In microeconomic theory
, an indifference curve
is a graph
showing different bundles of goods
, each measured as to quantity, between which a consumer is indifferent.
That is, at each point on the curve, the consumer has no preference
for one bundle over another. In other words, they are all equally preferred. One can equivalently refer to each point on the indifference curve as rendering the same level of utility
(satisfaction) for the consumer. Utility is then a device to represent preferences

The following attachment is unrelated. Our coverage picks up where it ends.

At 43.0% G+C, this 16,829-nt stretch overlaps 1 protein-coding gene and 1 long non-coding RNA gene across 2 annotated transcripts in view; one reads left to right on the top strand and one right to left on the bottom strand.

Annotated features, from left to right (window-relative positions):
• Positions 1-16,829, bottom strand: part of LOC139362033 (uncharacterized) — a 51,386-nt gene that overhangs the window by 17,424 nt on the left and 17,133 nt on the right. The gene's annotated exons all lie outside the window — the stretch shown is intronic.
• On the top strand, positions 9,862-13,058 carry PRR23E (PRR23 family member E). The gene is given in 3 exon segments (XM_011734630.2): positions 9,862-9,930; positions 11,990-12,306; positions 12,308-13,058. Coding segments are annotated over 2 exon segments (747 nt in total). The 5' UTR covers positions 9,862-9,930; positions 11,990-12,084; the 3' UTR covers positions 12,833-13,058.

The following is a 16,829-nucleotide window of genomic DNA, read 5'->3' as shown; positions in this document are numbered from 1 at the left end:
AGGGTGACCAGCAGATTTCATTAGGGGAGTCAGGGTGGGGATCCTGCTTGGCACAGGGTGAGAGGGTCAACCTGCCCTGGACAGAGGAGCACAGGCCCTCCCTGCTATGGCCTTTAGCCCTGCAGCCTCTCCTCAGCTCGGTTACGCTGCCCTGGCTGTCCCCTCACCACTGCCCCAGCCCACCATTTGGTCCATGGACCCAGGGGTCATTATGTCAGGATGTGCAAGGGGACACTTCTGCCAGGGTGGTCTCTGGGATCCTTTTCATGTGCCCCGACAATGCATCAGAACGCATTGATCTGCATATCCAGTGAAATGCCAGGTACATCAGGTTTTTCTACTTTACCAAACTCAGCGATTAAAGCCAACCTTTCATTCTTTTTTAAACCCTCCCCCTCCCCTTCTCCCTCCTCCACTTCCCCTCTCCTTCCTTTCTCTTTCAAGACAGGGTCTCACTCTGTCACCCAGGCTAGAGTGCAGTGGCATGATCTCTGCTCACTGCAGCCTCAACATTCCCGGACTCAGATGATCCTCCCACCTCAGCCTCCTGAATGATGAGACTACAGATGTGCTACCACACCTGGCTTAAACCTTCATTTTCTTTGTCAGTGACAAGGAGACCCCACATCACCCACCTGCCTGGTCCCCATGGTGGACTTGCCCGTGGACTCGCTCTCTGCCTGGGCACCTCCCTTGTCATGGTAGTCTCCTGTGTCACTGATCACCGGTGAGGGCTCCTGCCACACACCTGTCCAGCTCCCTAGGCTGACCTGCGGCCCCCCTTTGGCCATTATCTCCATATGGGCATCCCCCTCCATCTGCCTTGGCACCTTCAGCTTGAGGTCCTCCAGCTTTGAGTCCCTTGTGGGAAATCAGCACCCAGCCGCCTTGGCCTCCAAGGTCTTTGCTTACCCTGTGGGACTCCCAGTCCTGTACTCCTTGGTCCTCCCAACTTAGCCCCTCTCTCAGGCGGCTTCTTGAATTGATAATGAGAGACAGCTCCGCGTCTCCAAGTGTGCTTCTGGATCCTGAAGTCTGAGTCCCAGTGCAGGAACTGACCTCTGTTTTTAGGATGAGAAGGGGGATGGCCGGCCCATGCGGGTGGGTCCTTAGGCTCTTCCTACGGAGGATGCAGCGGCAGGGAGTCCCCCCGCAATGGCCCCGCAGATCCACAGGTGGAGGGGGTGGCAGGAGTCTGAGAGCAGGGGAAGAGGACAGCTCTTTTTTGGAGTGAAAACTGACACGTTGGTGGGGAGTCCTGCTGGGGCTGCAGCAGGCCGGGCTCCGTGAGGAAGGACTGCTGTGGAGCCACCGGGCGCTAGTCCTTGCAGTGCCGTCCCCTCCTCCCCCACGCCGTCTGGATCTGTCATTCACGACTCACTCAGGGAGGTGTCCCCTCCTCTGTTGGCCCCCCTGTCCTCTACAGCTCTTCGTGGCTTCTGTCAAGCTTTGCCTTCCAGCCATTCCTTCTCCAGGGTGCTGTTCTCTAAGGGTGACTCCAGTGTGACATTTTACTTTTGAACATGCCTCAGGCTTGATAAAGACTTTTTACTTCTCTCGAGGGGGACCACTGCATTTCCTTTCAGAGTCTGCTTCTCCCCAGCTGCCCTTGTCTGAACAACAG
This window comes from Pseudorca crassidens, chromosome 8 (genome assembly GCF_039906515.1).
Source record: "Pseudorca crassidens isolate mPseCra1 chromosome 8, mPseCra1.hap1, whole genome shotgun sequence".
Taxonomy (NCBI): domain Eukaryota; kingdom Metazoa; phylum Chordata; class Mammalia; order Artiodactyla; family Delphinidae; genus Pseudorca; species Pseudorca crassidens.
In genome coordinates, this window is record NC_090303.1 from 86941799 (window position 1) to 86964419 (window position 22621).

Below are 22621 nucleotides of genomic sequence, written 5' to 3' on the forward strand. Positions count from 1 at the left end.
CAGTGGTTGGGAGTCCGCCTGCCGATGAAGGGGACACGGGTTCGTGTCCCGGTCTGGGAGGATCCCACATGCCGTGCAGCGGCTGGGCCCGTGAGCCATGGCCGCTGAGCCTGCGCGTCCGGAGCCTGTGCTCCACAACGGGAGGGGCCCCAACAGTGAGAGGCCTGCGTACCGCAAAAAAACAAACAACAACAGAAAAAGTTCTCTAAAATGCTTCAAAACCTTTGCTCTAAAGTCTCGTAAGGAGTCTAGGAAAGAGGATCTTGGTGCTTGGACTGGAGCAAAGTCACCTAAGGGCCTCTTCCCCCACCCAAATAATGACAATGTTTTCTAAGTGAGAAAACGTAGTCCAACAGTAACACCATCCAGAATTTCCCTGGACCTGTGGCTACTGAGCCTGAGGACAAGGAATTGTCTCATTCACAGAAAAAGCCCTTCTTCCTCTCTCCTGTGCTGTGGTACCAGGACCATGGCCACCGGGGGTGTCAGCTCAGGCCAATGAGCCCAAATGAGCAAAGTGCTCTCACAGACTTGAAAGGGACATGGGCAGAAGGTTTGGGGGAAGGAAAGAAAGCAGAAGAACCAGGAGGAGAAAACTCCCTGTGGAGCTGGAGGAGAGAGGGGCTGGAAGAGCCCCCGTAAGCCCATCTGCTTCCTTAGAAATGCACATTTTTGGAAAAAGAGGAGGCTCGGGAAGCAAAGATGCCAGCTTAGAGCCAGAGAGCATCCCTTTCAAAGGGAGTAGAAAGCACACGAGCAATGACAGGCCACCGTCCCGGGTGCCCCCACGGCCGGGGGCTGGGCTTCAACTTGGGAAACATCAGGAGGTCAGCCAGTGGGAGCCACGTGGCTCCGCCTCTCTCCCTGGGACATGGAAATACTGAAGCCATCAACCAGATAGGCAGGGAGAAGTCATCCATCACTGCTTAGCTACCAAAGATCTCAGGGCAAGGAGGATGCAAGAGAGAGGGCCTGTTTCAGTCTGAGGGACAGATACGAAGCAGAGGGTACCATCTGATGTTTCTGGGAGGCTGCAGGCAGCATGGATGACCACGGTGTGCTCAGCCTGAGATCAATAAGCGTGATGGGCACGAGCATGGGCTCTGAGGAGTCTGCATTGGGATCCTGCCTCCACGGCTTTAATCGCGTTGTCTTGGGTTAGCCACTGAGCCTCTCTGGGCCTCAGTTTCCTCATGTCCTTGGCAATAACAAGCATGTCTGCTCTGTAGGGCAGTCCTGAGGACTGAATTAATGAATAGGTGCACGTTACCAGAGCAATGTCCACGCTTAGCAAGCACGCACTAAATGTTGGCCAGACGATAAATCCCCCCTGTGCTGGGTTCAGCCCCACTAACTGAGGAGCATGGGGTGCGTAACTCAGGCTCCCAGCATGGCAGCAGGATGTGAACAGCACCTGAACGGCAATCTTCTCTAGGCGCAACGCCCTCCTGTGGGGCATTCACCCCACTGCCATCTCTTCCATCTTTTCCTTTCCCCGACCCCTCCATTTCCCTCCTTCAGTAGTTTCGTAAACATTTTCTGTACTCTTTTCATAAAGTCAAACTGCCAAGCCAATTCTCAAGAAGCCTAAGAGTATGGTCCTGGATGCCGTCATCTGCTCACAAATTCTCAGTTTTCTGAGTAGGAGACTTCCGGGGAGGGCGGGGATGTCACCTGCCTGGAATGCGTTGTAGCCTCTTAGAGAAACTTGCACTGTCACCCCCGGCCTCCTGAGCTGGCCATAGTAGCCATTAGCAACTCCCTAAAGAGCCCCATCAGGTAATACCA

rather than something from which preferences come (Geanakoplis, 1987, p. 117). The main use of indifference curves is in the representation
of potentially observable demand
patterns for individual consumers over commodity bundles (Böhm and Haller, 1987, p. 785).